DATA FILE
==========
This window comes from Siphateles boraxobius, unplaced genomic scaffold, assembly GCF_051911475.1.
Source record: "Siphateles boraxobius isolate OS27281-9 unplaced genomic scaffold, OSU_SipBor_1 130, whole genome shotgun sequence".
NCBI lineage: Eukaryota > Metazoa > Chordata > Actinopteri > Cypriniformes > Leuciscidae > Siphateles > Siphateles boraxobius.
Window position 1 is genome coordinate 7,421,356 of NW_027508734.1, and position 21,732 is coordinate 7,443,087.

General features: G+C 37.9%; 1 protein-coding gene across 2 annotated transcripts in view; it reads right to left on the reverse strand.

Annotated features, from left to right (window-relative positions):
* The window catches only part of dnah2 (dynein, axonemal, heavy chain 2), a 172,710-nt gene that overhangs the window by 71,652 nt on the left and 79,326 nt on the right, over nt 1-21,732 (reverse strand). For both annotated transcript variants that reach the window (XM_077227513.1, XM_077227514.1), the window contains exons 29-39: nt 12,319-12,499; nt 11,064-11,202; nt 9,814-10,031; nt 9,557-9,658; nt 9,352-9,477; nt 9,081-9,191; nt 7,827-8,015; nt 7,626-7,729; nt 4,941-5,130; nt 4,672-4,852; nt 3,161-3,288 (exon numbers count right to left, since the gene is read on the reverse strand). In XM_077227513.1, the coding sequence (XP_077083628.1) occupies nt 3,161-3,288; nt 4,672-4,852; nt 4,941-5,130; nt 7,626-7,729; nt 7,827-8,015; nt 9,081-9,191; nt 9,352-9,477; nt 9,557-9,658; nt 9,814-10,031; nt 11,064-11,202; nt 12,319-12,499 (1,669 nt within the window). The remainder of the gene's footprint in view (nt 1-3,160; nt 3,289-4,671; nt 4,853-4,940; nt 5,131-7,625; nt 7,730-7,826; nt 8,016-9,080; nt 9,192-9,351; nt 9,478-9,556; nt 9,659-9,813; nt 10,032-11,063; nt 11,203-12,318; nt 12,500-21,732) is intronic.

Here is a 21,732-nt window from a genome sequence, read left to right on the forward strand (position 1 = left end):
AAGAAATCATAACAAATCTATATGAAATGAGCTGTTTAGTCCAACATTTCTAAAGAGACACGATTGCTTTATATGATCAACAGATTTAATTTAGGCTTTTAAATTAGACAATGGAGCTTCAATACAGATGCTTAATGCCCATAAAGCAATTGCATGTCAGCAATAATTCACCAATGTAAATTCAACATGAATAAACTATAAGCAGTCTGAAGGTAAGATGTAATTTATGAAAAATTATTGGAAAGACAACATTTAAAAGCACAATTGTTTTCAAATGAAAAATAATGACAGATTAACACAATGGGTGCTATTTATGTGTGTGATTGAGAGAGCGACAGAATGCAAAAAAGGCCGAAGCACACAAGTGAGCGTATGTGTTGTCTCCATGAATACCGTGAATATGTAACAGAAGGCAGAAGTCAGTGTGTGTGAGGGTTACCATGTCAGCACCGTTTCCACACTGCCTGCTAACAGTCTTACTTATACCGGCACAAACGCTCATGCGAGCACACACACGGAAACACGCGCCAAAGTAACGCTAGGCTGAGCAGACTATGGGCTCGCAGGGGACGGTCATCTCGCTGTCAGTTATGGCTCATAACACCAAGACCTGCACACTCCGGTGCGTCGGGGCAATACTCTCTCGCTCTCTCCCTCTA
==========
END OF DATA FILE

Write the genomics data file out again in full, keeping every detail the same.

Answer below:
This window comes from Siphateles boraxobius, unplaced genomic scaffold, assembly GCF_051911475.1.
Source record: "Siphateles boraxobius isolate OS27281-9 unplaced genomic scaffold, OSU_SipBor_1 130, whole genome shotgun sequence".
NCBI lineage: Eukaryota > Metazoa > Chordata > Actinopteri > Cypriniformes > Leuciscidae > Siphateles > Siphateles boraxobius.
Window position 1 is genome coordinate 7,421,356 of NW_027508734.1, and position 21,732 is coordinate 7,443,087.

General features: G+C 37.9%; 1 protein-coding gene across 2 annotated transcripts in view; it reads right to left on the reverse strand.

Annotated features, from left to right (window-relative positions):
* The window catches only part of dnah2 (dynein, axonemal, heavy chain 2), a 172,710-nt gene that overhangs the window by 71,652 nt on the left and 79,326 nt on the right, over nt 1-21,732 (reverse strand). For both annotated transcript variants that reach the window (XM_077227513.1, XM_077227514.1), the window contains exons 29-39: nt 12,319-12,499; nt 11,064-11,202; nt 9,814-10,031; nt 9,557-9,658; nt 9,352-9,477; nt 9,081-9,191; nt 7,827-8,015; nt 7,626-7,729; nt 4,941-5,130; nt 4,672-4,852; nt 3,161-3,288 (exon numbers count right to left, since the gene is read on the reverse strand). In XM_077227513.1, the coding sequence (XP_077083628.1) occupies nt 3,161-3,288; nt 4,672-4,852; nt 4,941-5,130; nt 7,626-7,729; nt 7,827-8,015; nt 9,081-9,191; nt 9,352-9,477; nt 9,557-9,658; nt 9,814-10,031; nt 11,064-11,202; nt 12,319-12,499 (1,669 nt within the window). The remainder of the gene's footprint in view (nt 1-3,160; nt 3,289-4,671; nt 4,853-4,940; nt 5,131-7,625; nt 7,730-7,826; nt 8,016-9,080; nt 9,192-9,351; nt 9,478-9,556; nt 9,659-9,813; nt 10,032-11,063; nt 11,203-12,318; nt 12,500-21,732) is intronic.

Here is a 21,732-nt window from a genome sequence, read left to right on the forward strand (position 1 = left end):
AAGAAATCATAACAAATCTATATGAAATGAGCTGTTTAGTCCAACATTTCTAAAGAGACACGATTGCTTTATATGATCAACAGATTTAATTTAGGCTTTTAAATTAGACAATGGAGCTTCAATACAGATGCTTAATGCCCATAAAGCAATTGCATGTCAGCAATAATTCACCAATGTAAATTCAACATGAATAAACTATAAGCAGTCTGAAGGTAAGATGTAATTTATGAAAAATTATTGGAAAGACAACATTTAAAAGCACAATTGTTTTCAAATGAAAAATAATGACAGATTAACACAATGGGTGCTATTTATGTGTGTGATTGAGAGAGCGACAGAATGCAAAAAAGGCCGAAGCACACAAGTGAGCGTATGTGTTGTCTCCATGAATACCGTGAATATGTAACAGAAGGCAGAAGTCAGTGTGTGTGAGGGTTACCATGTCAGCACCGTTTCCACACTGCCTGCTAACAGTCTTACTTATACCGGCACAAACGCTCATGCGAGCACACACACGGAAACACGCGCCAAAGTAACGCTAGGCTGAGCAGACTATGGGCTCGCAGGGGACGGTCATCTCGCTGTCAGTTATGGCTCATAACACCAAGACCTGCACACTCCGGTGCGTCGGGGCAATACTCTCTCGCTCTCTCCCTCTA